Words by James Halstead and Nick Holmes, photos by Tess Donohoe.
Another year, another Bloodstock and Team Rock Sins were there as usual to document all the action with possibly their biggest and most in-depth coverage yet! Here’s the first part of our review, covering the Thursday night headliners; Arnocorps and all of the Friday action!
First up are Arnocorps (8) who delight a Thursday night with an engaging display. Don’t be fooled by the more gimmicky aspects of their performance such as (literally) surfing over the crowd on a guitar case or taking audience members up for a bodybuilding competition. There’s remarkable musical depth to Arnocorps rumbling blend of punk and metal. JH
The opening slot on Bloodstock’s main stage is often taken by up and coming bands but this year’s Friday morning early birds were genuine legends: Nuclear Assault, (8) playing a rare UK show. “Wake up, motherfuckers!!!” screeched John Connelly before ploughing through an impressive 12 songs in just 40 minutes. “Six hours ago we were asleep in Cologne!” said Connelly. Well worth getting up for! NH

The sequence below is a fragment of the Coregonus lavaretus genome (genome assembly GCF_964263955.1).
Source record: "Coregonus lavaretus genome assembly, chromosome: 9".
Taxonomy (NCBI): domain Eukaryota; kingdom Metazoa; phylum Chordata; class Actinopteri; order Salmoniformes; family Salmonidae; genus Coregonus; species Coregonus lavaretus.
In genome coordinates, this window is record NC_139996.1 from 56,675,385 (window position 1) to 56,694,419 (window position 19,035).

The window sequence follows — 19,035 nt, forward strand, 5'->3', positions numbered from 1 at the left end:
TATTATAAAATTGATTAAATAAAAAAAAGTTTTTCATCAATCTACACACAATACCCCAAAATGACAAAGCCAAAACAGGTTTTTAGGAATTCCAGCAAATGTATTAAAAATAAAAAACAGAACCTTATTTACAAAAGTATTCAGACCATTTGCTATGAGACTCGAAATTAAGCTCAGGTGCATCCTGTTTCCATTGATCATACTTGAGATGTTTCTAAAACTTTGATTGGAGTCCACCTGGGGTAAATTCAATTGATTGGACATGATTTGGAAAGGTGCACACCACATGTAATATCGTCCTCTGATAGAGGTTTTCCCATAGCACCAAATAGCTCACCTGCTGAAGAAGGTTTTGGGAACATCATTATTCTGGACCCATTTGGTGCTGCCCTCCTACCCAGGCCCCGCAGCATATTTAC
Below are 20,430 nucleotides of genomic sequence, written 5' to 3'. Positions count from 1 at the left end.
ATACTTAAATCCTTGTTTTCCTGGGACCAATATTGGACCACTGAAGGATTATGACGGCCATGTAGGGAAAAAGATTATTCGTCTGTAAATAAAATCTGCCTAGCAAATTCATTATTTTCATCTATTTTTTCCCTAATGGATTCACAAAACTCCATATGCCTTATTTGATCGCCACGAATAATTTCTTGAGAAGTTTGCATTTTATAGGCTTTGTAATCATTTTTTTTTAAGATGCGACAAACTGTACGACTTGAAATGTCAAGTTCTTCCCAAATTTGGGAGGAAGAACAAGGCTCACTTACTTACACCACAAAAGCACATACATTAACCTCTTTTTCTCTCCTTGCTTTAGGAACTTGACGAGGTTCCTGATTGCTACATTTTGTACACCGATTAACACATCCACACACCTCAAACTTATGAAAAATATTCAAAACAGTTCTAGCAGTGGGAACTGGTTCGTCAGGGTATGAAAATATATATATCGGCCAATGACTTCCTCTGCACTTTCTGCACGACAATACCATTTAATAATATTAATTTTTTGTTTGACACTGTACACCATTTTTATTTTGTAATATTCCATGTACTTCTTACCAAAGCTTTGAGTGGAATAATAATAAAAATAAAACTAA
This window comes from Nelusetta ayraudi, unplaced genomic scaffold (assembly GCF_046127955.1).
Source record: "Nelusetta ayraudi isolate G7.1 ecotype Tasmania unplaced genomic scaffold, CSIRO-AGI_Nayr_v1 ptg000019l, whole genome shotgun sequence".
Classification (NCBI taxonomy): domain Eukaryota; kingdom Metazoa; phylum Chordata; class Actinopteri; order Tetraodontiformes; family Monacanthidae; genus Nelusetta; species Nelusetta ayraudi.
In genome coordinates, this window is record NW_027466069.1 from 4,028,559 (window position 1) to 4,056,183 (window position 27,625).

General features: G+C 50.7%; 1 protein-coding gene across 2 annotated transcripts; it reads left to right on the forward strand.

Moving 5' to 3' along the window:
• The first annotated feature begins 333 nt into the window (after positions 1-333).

Travelling a considerably shorter distance were Corby’s finest, Raging Speedhorn (7), continuing their comeback. Having played two blistering sets at last year’s Sonisphere this time the band helped shake off any remaining hangovers in Derbyshire with a brisk set, cheered on by a loyal and loud bunch of nutters in the crowd. Good stuff! NH Over on the Sophie Lancaster stage Oaf (8) put on a delightfully weird performance, with Dom Lawson’s trademark sarcasm stopping the set from developing into the realms of “chinstroke.” JH
Opening with the title track from most recent album ‘Win Hands Down’ it was easy to see why Armored Saint (8) were critically acclaimed back in the day. Their sound is basically hard rock with a metal edge, all bouncy rhythms and attitude to match. John Bush’s voice is strongly melodic and his chat to the audience was enthusiastic and likeable. Closer “Madhouse” (nothing to do with the Anthrax song) was very reminiscent of fast Judas Priest with a cool solo in the middle. Great fun!